Below that, the details become even more mundane. You’ll probably have guessed that this bottle is the typical 500ml size. And that, together with the 4.8% volume brings it to 2.4 UK units of alcohol. All very boring.
What you want to know is what does it taste like? And will you like it? There’s only one way to find out.
What with them describing it as an amber ale, I expected an amber yellow colour. That is not how Courage Directors looks. It’s more of a light shade of brown. It looks like how I’d imagine a straightforward bitter to look. As for the head, there isn’t much. Just a patchy layer of creamy white.
The label described it as having a “spicy hop aroma”. Whatever the aroma is, you’ll have a hard time identifying it. It’s not very strong. From the little I could smell, I’ll happily go along with “spicy hop aroma”. It smells kind of ‘bitter’ in a hoppy way, and in a tangy way. Which, I’ll call ‘spicy’. It is weak smelling though. But is it weak tasting?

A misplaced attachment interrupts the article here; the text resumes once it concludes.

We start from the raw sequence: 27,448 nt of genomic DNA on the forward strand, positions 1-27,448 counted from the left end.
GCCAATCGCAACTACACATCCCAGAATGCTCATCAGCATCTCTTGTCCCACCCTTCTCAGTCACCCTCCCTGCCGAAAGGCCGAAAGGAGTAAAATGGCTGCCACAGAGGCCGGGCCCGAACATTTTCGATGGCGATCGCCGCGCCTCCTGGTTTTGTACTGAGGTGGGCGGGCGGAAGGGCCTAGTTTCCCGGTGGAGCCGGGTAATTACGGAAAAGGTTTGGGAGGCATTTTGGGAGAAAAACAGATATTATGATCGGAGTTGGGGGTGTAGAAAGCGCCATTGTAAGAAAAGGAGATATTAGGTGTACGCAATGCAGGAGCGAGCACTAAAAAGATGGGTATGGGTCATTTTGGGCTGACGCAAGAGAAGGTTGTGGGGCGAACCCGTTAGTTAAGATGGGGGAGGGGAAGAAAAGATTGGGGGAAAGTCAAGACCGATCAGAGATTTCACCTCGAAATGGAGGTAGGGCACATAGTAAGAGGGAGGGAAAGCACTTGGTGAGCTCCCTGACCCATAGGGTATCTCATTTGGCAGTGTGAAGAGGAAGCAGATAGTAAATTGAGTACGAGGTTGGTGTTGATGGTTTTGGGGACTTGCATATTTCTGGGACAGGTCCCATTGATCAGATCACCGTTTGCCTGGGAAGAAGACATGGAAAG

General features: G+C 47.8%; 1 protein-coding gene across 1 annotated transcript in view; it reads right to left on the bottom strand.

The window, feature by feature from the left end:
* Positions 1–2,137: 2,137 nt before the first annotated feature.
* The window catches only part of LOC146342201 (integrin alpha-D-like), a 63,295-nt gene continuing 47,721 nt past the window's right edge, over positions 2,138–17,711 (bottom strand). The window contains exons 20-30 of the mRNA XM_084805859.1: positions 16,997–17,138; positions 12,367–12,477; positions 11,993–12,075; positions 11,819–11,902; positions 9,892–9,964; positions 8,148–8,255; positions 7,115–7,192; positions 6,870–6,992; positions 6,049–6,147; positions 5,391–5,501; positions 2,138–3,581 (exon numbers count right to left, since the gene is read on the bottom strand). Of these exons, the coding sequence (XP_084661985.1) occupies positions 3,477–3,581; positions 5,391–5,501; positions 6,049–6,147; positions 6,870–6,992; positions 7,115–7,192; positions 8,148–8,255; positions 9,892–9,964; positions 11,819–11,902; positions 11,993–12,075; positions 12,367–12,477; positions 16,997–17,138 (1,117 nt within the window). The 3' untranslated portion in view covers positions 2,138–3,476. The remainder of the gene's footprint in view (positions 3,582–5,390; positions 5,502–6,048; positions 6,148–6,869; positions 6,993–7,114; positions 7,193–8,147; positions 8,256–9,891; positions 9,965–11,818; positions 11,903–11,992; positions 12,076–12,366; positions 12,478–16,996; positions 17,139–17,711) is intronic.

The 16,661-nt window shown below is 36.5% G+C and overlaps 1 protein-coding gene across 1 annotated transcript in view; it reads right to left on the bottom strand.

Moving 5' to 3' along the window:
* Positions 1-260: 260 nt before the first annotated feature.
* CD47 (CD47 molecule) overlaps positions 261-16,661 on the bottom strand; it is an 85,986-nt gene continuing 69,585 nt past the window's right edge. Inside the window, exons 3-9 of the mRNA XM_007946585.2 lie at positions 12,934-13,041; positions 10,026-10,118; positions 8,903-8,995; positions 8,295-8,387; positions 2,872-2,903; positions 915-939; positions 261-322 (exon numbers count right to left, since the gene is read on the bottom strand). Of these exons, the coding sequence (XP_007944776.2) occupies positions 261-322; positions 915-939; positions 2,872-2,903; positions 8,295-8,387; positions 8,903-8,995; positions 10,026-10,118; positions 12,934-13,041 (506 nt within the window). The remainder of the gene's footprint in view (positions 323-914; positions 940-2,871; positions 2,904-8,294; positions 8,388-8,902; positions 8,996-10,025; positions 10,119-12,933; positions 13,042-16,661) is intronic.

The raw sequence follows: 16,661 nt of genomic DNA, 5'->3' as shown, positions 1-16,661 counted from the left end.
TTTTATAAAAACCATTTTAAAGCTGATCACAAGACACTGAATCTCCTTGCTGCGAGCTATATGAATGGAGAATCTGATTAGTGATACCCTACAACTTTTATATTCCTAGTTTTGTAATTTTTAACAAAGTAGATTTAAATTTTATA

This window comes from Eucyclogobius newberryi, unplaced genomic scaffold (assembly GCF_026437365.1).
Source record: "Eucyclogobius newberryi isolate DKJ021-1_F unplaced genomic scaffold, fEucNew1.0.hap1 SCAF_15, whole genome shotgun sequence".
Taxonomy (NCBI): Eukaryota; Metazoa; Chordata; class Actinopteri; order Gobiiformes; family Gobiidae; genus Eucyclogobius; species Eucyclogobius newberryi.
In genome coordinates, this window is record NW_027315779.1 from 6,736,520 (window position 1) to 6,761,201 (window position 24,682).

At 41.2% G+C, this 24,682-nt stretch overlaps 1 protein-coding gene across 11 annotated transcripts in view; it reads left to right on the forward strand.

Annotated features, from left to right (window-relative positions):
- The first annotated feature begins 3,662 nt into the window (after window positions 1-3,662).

After a couple of gulps, Courage Directors tastes like a good bitter tasting ale. The label described flavours like malt, fruit and nutty hops. After a few more sips, I’m detecting some flavours of maltiness, a small bit of fruitiness and a tiny taste of hops. With so many flavours on the label, I expected an onslaught of interesting flavours. But that’s not what this ale is about. Apparently.
Yes I can taste hints of all of those things, bit it’s the lingering, bitter, hoppy aftertaste that Courage Directors is all about. Of the many, many promises on the back label, a “lasting finish” was one of them. And that’s where it truly delivers. You get a decent, medium intensity, hoppy aftertaste that doesn’t go anywhere. You can taste those “nutty hops” form some time. It’s going to stick in my mouth until I Listerine my mouth before going to bed.